BPA and Dental Materials

Fig. 5.1

Results of NHANES evaluation of BPA levels in urine
Recent articles have reviewed research reports on salivary BPA levels and provide a good perspective on the contribution of BPA exposure from dental materials. The findings of studies using current Bis-GMA-based composites and sealants showed that the acute BPA exposure levels associated with sealant placement were a minimum of 50,000–100,000 times lower than the daily recommended exposure limit for adults set by current EPA and NTP guidelines [21, 22]. Thus, exposure levels from dental materials alone are considered to be safe.
So what should be done? As with any biocompatibility issue, the decision to use these materials is a decision of risk to benefit ratio. The oral health benefits from these materials are well established [2325]. Because the data on BPA levels and safety remains complex, it seems prudent to limit the exposure contribution from dental materials to these most vulnerable populations as much as possible. Some commonsense guidelines have been suggested in dealing with these issues [26]: Limit elective placement of dental sealant and composite resin restorations in pregnant women. When possible, choose materials that are BPA-free. In pregnant women and children, use precautionary application techniques when restorations or sealants are placed to limit BPA exposure. These techniques are aimed at removing the unpolymerized material on the surface and have been shown to return BPA levels to baseline, greatly reducing the acute, short-term BPA exposure associated with sealant placement [27, 28].
Because of the high profile of BPA safety in the press, many patients may express concerns about the use of these dental materials. The ADA recently published some guidelines to help the dental practitioner address these concerns [21].
BPA and Dental Materials: Addressing Patient Concerns
Here are some key points that can help you answer patient questions about BPA:

  • According to manufacturers, BPA is not an added ingredient in dental composites or sealants currently on the market.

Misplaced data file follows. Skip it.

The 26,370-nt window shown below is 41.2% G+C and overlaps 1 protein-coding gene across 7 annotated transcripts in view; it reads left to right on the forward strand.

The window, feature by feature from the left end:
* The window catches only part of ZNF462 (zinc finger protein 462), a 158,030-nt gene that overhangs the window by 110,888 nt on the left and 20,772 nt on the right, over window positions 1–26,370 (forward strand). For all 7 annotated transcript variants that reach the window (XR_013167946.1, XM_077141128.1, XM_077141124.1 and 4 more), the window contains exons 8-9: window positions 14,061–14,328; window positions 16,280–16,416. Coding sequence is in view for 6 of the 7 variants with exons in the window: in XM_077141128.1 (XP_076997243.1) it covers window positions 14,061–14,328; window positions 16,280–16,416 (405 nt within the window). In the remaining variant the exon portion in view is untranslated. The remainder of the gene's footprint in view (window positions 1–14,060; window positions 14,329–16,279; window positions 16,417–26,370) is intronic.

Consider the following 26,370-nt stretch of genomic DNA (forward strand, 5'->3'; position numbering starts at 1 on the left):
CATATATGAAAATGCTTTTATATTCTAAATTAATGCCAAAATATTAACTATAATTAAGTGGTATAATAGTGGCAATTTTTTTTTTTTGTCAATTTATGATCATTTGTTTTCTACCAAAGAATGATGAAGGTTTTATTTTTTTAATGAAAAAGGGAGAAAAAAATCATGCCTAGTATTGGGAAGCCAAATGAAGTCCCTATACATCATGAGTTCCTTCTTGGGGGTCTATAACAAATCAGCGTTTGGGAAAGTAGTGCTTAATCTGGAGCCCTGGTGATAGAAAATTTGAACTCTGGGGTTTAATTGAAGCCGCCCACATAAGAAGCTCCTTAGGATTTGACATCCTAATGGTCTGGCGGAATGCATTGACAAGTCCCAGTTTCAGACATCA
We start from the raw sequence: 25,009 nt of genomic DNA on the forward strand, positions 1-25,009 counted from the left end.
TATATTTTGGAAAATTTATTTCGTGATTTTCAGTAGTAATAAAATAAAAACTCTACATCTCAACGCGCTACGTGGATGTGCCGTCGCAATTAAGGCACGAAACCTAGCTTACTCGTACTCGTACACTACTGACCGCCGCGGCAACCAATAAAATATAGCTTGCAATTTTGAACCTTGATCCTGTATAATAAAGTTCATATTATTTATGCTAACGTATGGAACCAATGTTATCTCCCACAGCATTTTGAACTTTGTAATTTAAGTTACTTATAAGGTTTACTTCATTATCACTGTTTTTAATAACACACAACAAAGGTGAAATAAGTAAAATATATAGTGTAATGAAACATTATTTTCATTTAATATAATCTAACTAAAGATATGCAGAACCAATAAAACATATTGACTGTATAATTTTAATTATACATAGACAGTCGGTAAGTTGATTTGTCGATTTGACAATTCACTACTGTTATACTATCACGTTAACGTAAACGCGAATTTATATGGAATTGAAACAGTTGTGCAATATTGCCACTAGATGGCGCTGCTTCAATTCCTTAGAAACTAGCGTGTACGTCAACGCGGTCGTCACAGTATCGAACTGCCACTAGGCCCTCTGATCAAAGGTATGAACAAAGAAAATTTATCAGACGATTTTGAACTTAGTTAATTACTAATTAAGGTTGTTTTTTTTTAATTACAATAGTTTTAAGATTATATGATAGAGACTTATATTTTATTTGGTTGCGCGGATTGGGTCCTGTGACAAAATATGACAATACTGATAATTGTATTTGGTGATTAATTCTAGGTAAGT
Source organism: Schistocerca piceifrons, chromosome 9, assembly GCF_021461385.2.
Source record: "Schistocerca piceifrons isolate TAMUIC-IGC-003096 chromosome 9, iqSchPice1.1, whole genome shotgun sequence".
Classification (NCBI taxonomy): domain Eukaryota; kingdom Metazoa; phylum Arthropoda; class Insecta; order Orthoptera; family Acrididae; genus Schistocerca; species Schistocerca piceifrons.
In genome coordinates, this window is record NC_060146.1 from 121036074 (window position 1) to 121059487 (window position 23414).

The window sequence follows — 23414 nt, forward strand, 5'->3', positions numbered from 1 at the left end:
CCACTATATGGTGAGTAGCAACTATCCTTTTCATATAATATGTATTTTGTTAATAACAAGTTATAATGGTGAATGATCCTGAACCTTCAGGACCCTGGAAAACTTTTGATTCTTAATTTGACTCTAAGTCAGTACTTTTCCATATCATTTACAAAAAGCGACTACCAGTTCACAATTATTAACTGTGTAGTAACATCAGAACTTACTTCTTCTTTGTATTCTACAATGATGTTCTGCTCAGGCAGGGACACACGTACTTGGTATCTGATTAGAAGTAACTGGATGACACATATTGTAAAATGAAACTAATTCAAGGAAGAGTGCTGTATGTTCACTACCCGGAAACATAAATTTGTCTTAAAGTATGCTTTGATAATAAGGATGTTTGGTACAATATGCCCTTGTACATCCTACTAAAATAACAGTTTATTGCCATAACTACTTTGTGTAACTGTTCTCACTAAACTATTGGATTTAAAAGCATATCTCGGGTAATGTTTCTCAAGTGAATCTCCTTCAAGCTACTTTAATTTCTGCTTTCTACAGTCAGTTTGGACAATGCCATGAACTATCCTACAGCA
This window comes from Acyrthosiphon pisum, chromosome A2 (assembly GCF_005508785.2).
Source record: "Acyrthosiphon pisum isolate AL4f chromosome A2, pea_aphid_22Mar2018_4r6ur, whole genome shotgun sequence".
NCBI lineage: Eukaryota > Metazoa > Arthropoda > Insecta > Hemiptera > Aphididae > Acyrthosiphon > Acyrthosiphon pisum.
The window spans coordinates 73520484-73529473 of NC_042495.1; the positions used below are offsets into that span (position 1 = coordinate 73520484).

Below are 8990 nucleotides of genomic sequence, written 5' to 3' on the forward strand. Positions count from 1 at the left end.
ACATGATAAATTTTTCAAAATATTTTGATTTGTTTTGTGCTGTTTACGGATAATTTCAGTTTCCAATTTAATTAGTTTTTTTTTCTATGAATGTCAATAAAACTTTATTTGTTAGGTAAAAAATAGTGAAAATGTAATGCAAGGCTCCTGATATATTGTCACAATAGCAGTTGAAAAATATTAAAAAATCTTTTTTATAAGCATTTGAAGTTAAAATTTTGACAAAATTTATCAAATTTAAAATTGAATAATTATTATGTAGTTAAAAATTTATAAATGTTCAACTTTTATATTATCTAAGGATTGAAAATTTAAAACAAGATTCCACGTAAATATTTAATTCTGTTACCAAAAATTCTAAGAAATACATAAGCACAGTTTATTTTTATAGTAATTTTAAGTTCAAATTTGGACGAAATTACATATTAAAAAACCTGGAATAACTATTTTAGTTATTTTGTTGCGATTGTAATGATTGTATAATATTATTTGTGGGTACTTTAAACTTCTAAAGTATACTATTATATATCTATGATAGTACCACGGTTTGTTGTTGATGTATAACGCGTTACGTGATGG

• The main ingredient in most commonly used composites and sealants is Bis-GMA, which has been shown to be stable within the mouth and does not decompose to BPA over time.
  • Trace amounts of BPA present in raw Bis-GMA are a residue of its manufacturing process.
  • Some products contain added Bis-DMA as a Bis-GMA viscosity modifier. Bis-DMA is known to decompose to BPA in the presence of salivary esterases (enzymes). However, many current dental resins severely limit or eliminate all Bis-DMA from their formulations.
  • Although trace levels of BPA can be detected in dental products containing Bis-GMA, the potential exposure level is at least 100,000 times lower than current exposure limits.
  • BPA exposure from dental materials likely lasts only a few hours after placement of a composite or sealant. Therefore, any BPA exposure is brief and transient.
  • The preponderance of scientific data over the past 15 years indicates that the amount of BPA exposure from dental restoratives does not present a health hazard.
Compiled from Ref. [21], used with permission (pending)

5.7 What Can We Do in the Future?

BPA research would benefit from more standardized methodologies to study and report the effects of these compounds in the literature to better facilitate comparisons of the results. In addition, with newer and more sensitive techniques available, studies on longer-term/chronic release of these compounds from dental materials should be possible. Further assessment of volatile release of these compounds during dental procedures should be performed to better delineate potential risks to dental practitioners and staff.
Regulations concerning required product information could be modified to insure that the dental practitioner can make a better informed choice on which materials to use to help limit BPA exposure as much as possible. More extensive studies should be performed on other compounds released from these composite resin systems to assess their estrogenic/toxic effects. Manufacturers should continue to develop new BPA-free materials to offer as options. Of course, these new materials will need biocompatibility testing to insure that new risks are not being introduced.
References
1.
Olea N, Pulgar R, Perez P, Olea-Serrano F, Rivas A, Novillo-Fertrell A et al (1996) Estrogenicity of resin based composites and sealants used in dentistry. Environ Health Perspect 104:298–305PubMedCrossRef
2.
Calafat AM, Ye X, Wong LY, Reidy JA, Needham LL (2008) Exposure of the U.S. population to bisphenol A and 4-tertiary-octylphenol: 2003–2004. Environ Health Perspect 116:39–44PubMedCrossRef
3.
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Oct 30, 2015 | Posted by in General Dentistry | Comments Off on BPA and Dental Materials
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